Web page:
Melasma is easy to identify, since it presents as brown patches found in a characteristic, almost symmetrical, pattern on the face, usually on the forehead, cheeks, bridge of nose, chin, or upper lip. There is no definitive reason as to why women develop melasma. It tends to occur in women who are pregnant or using contraception and who live in sunny climates. However, it may occur in the absence of these factors and is sometimes seen in men.
Melasma is a puzzle that no one has completely figured out. It is thought to be estrogen driven, but postmenopausal women given progesterone develop melasma, while those given only estrogen do not. Since melasma develops because of internal hormonal changes, it is much harder to treat. Often what works for one person does not work for another. There is no cure for melasma, but it can be managed. Skin lighteners such as hydroquinone can help control the amount of melanin that is being produced. Skin brighteners such as vitamin C can help lessen the appearance of melasma.
When treating skin for hyperpigmentation, remember that the melanocytes responded to injury (or perceived injury) by making more melanin, so it is important to be progressive and not aggressive. Being too aggressive with treatments can do just the opposite of what a professional is trying to achieve. If the skin has been injured, allow healing time. Start with a homecare regimen of healing products, slowly adding brightening, lightening, peels, retinoids, and so forth. The same is true for treatments: be progressive, not aggressive.
The closer to the surface of the skin the hyperpigmentation is located, the easier it will be to eliminate. Clinical treatments for hyperpigmentation are listed below in order of the least aggressive to the most aggressive. They can be used on their own or sometimes in combination with each other:
Enzymes are among the most gentle ways to remove the outside layer of the skin. Since the upper layer of the skin is mostly dead skin cells that contain keratin protein, the enzymes work by specifically breaking down or digesting the keratin protein, resulting in smooth skin.
Dermaplaning is a beneficial exfoliation treatment for all skin colors, with no down time. A sterile blade is used to gently remove peach fuzz and dead skin cells (along with hyperpigmentation in them) from the epidermis. This buildup of dead skin and hair can make skin look dull and flaky and can even cause breakouts because of clogged pores and hair follicles. Removing this buildup will also help lightening and brightening products penetrate better so they can work faster.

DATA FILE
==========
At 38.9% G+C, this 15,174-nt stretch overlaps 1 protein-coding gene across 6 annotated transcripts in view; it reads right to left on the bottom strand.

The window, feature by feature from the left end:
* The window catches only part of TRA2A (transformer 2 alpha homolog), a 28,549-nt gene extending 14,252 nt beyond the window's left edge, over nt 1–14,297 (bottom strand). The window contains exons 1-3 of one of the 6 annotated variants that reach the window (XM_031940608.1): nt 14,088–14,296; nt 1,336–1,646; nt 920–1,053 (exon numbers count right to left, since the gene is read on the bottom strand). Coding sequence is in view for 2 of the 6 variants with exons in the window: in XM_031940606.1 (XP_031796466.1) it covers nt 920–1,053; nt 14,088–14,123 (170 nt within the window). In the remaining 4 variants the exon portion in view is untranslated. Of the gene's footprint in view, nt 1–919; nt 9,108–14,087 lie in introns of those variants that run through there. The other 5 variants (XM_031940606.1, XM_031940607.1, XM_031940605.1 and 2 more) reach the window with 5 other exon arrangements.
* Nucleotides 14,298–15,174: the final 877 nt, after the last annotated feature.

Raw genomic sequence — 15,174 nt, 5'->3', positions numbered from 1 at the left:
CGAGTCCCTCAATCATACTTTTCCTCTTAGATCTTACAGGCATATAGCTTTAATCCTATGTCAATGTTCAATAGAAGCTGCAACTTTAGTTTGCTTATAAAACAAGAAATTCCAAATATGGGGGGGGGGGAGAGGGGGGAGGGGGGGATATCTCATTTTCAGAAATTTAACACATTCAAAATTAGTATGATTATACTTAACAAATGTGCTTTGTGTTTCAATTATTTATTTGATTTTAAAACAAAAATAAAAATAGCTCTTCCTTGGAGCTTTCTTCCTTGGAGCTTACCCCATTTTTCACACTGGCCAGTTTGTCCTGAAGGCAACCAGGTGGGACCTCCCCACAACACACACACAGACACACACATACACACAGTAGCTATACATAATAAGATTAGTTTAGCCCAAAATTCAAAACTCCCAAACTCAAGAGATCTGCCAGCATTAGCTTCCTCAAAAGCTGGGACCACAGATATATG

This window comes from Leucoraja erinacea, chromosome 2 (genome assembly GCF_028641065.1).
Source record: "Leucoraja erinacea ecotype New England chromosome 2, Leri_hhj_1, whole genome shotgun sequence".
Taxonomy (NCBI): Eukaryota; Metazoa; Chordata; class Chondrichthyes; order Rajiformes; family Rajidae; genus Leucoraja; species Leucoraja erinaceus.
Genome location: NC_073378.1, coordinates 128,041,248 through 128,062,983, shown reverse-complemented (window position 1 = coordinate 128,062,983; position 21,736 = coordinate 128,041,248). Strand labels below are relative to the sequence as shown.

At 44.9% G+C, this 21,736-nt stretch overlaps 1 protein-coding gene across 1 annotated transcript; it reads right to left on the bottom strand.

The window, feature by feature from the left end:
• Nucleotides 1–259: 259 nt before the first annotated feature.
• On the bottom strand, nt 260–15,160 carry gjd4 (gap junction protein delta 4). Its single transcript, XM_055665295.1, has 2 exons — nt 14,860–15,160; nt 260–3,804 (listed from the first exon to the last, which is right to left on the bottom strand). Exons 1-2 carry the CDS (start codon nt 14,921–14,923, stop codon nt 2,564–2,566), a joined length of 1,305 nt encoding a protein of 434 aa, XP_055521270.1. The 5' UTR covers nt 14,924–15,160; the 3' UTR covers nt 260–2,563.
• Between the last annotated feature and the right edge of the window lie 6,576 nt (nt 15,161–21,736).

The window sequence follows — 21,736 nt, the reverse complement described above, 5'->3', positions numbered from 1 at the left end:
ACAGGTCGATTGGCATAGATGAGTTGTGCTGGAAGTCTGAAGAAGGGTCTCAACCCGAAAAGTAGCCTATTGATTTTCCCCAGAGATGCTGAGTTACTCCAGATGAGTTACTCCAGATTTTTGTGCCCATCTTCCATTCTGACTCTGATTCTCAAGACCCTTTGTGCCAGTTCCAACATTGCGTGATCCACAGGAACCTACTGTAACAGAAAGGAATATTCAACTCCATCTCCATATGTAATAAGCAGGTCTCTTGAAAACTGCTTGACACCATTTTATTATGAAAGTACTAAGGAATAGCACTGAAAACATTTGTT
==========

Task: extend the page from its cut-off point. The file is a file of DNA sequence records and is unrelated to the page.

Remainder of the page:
Microdermabrasion uses a machine to rapidly exfoliate the outer layers of skin and a suction to accumulate them from the skin. There are two main types of microdermabrasion techniques: crystal and diamond tip. Microdermabrasion should not be painful and there is no recovery time. Once the pink subsides, skin is left smoother and softer. Just like enzymes and dermaplaning, microdermabrasion treatments can improve the appearance of skin discoloration, though the results will not be as effective for deeper pigmentation problems.
Microneedling is a great treatment for just about every skin condition and every skin color, unlike lasers, chemical peels, and IPL. Lasers and chemical peels are ablative because they remove tissue to start collagen production. Microneedling simply creates micro-injuries (tiny vertical channels) without heat and without removing layers of skin. The recovery time is usually a couple of hours, although a client’s face may look and feel very sunburned for a day or so. Microneedling will not thin the skin like microdermabrasion and ablative treatments.
Microdermabrasion only treats surface skin, while microneedling is able to go very deep into the skin – up to two millimeters – to stimulate new skin growth and reduce scars. With IPL and lasers, dark spots often get darker before improvement is made, but this is not so with microneedling. Microneedling releases growth factors, which cause beautiful, new skin to form with lessened or no brown spots, wrinkles, or stretch marks. A stamped method of microneedling causes the least amount of damage to the skin, as there is no dragging of the needles through the skin and the needles go in straight up and down, unlike a roller. For optimum results, immediately after microneedling, apply serums containing ingredients such as hyaluronic acid and stem cells.
Chemical peels use acids to treat the desired area of skin by irritation that leads to desquamation or burning. The type of acid, as well as the percentage, pH, and formulation, determines if it is a light, medium, or deep peel. Training is required, as improperly preparing the skin, failure to inform the client of expected results, downtime, and possible reactions, and improper homecare can result in worsened pigmentation and scarring.
Light peel solutions might use alpha hydroxy acids, such as lactic and glycolic, beta hydroxy acids (salicylic acid), or fruit acids at 30 percent with a pH of 3. Peeling may not be visible with light peels. Light peels can be repeated every four weeks and are useful for creating cell turnover for a more radiant look, while evening out skin texture and fading discoloration (melasma, sun damage, hyperpigmentation).